Findings, music, and occasional reflections by Paul Woodward

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Ethics

Vegans are right about ethics and the environment

Farhad Manjoo writes: Many of us, myself included, engage in painless, performative environmentalism. We’ll give up plastic straws and tweet passionately that someone should do something about the Amazon, yet few of us make space in our worldview to acknowledge the carcass in the room: the irrefutable evidence that our addiction to meat is killing the planet right before our eyes. After all, it takes only a few minutes of

Jeffrey Epstein hoped to seed the human race with his own DNA

The New York Times reports: Jeffrey E. Epstein, the wealthy financier who is accused of sex trafficking, had an unusual dream: He hoped to seed the human race with his DNA by impregnating women at his vast New Mexico ranch. Mr. Epstein over the years confided to scientists and others about his scheme, according to four people familiar with his thinking, although there is no evidence that it ever came

The Bible says to welcome refugees

A new Trump ruling will prohibit virtually all Central American migrants from seeking asylum in the United States. AP Photo/Rebecca Blackwell By Mathew Schmalz, College of the Holy Cross The Trump administration will stop accepting asylum applications from migrants who could have claimed asylum in a different country before entering the U.S., it announced on July 15. The new interim immigration rule upends a 60-year-old policy that protects refugees from

White evangelicals, ignoring the Bible, are least likely to say U.S. should accept refugees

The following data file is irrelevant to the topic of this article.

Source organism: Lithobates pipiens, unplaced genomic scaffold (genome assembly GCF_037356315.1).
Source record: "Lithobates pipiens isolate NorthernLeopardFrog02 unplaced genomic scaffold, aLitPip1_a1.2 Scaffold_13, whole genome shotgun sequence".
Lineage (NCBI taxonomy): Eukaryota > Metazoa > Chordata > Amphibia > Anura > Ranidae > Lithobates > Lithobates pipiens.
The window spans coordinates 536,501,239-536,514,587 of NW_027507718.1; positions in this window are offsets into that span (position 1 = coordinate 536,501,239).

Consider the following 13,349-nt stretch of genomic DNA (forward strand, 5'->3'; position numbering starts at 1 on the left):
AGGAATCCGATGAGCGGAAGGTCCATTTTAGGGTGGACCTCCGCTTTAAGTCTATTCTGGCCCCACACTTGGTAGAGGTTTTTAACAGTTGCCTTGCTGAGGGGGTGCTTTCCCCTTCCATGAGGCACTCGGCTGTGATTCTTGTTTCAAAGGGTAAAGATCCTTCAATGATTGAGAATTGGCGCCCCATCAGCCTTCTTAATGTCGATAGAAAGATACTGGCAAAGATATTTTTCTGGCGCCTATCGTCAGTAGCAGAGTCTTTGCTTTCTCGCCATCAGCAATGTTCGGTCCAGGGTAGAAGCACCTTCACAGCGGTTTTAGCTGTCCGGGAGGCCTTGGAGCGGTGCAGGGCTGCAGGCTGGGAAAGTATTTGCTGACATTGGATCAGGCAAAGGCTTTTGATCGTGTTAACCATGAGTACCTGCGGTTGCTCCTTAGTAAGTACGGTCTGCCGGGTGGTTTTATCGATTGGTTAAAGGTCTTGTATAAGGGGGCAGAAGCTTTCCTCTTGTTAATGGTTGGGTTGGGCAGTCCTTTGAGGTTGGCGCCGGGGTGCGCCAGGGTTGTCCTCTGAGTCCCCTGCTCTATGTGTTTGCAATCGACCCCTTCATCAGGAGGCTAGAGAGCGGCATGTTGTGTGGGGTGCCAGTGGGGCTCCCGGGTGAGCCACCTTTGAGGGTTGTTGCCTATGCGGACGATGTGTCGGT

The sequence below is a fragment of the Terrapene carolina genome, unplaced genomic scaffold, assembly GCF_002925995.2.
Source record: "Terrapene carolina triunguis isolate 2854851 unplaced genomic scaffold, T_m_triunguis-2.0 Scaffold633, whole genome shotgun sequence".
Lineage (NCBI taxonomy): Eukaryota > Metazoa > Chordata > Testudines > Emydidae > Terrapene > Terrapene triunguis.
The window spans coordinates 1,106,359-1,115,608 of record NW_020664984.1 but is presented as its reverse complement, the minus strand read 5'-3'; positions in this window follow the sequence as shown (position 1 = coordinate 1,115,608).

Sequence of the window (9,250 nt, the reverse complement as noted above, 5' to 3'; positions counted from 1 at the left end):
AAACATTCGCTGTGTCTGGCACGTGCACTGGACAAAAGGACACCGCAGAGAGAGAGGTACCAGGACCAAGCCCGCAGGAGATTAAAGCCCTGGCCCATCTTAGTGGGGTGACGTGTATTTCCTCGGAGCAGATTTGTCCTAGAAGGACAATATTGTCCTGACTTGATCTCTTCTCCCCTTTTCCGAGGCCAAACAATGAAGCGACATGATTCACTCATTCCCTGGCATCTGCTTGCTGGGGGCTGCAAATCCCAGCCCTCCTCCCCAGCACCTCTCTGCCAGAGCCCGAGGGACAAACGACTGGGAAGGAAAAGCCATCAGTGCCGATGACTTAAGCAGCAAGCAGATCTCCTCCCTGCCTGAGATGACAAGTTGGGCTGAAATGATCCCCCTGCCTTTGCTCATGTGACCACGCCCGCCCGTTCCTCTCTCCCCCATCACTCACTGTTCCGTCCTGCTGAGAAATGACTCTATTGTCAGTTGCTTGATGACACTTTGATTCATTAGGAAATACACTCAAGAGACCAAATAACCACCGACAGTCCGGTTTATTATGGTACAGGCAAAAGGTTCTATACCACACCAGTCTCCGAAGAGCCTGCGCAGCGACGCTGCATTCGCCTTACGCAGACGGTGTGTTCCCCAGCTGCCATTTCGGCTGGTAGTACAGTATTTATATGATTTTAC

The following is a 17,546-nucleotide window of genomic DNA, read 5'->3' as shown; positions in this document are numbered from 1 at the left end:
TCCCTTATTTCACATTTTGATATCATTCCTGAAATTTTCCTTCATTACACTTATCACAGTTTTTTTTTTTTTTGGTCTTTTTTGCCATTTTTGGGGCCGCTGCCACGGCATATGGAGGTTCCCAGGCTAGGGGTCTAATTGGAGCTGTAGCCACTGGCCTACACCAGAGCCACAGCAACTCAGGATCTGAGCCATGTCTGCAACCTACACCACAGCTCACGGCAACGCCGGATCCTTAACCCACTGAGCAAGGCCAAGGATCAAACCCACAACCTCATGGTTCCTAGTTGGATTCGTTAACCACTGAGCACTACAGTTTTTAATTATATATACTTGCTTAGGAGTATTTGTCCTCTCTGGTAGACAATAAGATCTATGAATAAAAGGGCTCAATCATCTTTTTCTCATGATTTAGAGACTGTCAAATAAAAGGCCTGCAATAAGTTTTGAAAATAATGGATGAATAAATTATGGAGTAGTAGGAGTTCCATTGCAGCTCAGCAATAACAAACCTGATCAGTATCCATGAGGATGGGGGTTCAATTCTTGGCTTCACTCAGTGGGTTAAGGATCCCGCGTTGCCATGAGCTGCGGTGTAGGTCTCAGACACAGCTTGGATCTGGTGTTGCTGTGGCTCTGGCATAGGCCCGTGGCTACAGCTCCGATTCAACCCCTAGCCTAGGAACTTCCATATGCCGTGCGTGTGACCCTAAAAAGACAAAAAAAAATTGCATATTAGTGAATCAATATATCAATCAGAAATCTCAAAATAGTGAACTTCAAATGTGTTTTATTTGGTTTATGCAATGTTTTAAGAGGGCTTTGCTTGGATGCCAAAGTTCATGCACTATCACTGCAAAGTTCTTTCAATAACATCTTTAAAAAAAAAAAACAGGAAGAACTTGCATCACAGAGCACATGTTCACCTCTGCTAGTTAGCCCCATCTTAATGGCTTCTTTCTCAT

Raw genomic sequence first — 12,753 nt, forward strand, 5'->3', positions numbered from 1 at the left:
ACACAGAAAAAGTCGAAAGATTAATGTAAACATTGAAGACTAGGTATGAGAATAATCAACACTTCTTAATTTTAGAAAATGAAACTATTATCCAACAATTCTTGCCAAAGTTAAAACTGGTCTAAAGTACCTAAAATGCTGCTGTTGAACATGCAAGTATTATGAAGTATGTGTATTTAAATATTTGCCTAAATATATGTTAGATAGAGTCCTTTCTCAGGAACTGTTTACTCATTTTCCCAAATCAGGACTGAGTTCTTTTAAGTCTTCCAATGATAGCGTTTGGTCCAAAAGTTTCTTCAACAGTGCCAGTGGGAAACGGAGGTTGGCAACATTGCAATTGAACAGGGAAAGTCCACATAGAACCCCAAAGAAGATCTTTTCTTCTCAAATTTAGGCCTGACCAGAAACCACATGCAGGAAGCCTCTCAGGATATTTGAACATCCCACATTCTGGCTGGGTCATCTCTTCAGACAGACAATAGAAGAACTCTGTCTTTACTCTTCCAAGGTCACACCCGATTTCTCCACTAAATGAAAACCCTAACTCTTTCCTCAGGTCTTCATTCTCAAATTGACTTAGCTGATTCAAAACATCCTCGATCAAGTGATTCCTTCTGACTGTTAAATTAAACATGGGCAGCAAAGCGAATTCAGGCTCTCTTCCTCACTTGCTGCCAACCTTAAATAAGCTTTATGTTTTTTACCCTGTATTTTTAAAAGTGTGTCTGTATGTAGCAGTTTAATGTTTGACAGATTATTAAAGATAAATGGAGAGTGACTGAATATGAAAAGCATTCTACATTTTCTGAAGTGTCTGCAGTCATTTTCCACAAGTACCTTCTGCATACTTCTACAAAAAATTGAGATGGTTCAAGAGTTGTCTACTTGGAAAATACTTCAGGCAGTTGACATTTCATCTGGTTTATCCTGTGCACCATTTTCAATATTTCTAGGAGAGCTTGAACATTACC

Stephen Johnson writes: It might seem like non-religious people would be most likely to say the U.S. doesn’t have a responsibility to accept refugees. After all, nonbelievers don’t follow a unified doctrine that explicitly tells followers to offer love, shelter and compassion to foreigners — you know, like Christians do. For example, the Bible states: Leviticus 19:34 — “The alien who resides with you shall be to you as the

Trump’s concentration camps

Charles M Blow writes: I have often wondered why good people of good conscience don’t respond to things like slavery or the Holocaust or human rights abuse. Maybe they simply became numb to the horrific way we now rarely think about or discuss the men still being held at Guantánamo Bay without charge or trial, and who may as well die there. Maybe people grow weary of wrestling with their

Most people seem to value integrity more than money

The Guardian reports: Here’s a moral dilemma: if you find a wallet stuffed with bank notes, do you pocket the cash or track down the owner to return it? We can each speak for ourselves, but now a team of economists have put the unsuspecting public to the test in a mass social experiment involving 17,000 “lost” wallets in 40 countries. They found that a majority of people returned the

GOP lawmakers are quietly turning against the death penalty

Madeleine Carlisle writes: David Welch’s wife died on Christmas Day 2016. He doesn’t remember much of what happened that next year. But in the grips of grief, he came to a fundamental realization, he told me: The death penalty is “just morally wrong.” Welch has served as a Republican in the New Hampshire state House for more than three decades. For most of that time, he had consistently voted to

Good Samaritan faces 20 years in prison for giving food and water to migrants

Scott Warren is facing 20 years in prison. His crime? Providing food and water to migrants in Arizona’s deadliest desert corridor. https://t.co/MgHhBjRuTP pic.twitter.com/SArgVEdJij — New York Times Opinion (@nytopinion) June 1, 2019

Lending practices like those behind 2008 financial crash devastated a generation of taxi drivers